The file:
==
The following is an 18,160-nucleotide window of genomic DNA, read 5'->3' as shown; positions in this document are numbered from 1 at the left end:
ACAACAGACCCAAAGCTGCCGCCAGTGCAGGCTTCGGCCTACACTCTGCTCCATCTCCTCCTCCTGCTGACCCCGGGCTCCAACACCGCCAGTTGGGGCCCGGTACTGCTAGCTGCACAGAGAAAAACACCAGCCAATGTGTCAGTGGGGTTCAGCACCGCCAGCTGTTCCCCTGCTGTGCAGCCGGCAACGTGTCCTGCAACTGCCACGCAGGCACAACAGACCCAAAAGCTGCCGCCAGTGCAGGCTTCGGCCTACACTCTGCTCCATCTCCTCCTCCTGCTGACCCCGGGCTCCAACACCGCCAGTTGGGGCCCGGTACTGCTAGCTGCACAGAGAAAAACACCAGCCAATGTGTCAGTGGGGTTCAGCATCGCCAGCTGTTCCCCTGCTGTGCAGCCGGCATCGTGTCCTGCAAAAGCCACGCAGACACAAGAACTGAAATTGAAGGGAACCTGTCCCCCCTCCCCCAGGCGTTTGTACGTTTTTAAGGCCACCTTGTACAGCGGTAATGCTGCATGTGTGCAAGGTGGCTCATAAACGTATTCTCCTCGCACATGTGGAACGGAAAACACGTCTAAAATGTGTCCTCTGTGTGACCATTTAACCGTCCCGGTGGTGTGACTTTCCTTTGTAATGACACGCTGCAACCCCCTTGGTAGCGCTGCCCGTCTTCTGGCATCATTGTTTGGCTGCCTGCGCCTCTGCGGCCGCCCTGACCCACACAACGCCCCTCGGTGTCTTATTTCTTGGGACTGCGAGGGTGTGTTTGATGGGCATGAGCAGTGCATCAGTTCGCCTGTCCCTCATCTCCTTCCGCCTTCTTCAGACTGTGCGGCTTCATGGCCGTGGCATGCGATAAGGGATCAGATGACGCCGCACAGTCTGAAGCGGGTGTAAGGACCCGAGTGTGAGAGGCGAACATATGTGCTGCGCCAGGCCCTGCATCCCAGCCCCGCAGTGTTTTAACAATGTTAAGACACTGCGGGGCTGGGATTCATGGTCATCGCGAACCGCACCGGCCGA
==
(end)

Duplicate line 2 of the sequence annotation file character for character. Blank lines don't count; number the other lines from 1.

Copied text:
ACAACAGACCCAAAGCTGCCGCCAGTGCAGGCTTCGGCCTACACTCTGCTCCATCTCCTCCTCCTGCTGACCCCGGGCTCCAACACCGCCAGTTGGGGCCCGGTACTGCTAGCTGCACAGAGAAAAACACCAGCCAATGTGTCAGTGGGGTTCAGCACCGCCAGCTGTTCCCCTGCTGTGCAGCCGGCAACGTGTCCTGCAACTGCCACGCAGGCACAACAGACCCAAAAGCTGCCGCCAGTGCAGGCTTCGGCCTACACTCTGCTCCATCTCCTCCTCCTGCTGACCCCGGGCTCCAACACCGCCAGTTGGGGCCCGGTACTGCTAGCTGCACAGAGAAAAACACCAGCCAATGTGTCAGTGGGGTTCAGCATCGCCAGCTGTTCCCCTGCTGTGCAGCCGGCATCGTGTCCTGCAAAAGCCACGCAGACACAAGAACTGAAATTGAAGGGAACCTGTCCCCCCTCCCCCAGGCGTTTGTACGTTTTTAAGGCCACCTTGTACAGCGGTAATGCTGCATGTGTGCAAGGTGGCTCATAAACGTATTCTCCTCGCACATGTGGAACGGAAAACACGTCTAAAATGTGTCCTCTGTGTGACCATTTAACCGTCCCGGTGGTGTGACTTTCCTTTGTAATGACACGCTGCAACCCCCTTGGTAGCGCTGCCCGTCTTCTGGCATCATTGTTTGGCTGCCTGCGCCTCTGCGGCCGCCCTGACCCACACAACGCCCCTCGGTGTCTTATTTCTTGGGACTGCGAGGGTGTGTTTGATGGGCATGAGCAGTGCATCAGTTCGCCTGTCCCTCATCTCCTTCCGCCTTCTTCAGACTGTGCGGCTTCATGGCCGTGGCATGCGATAAGGGATCAGATGACGCCGCACAGTCTGAAGCGGGTGTAAGGACCCGAGTGTGAGAGGCGAACATATGTGCTGCGCCAGGCCCTGCATCCCAGCCCCGCAGTGTTTTAACAATGTTAAGACACTGCGGGGCTGGGATTCATGGTCATCGCGAACCGCACCGGCCGA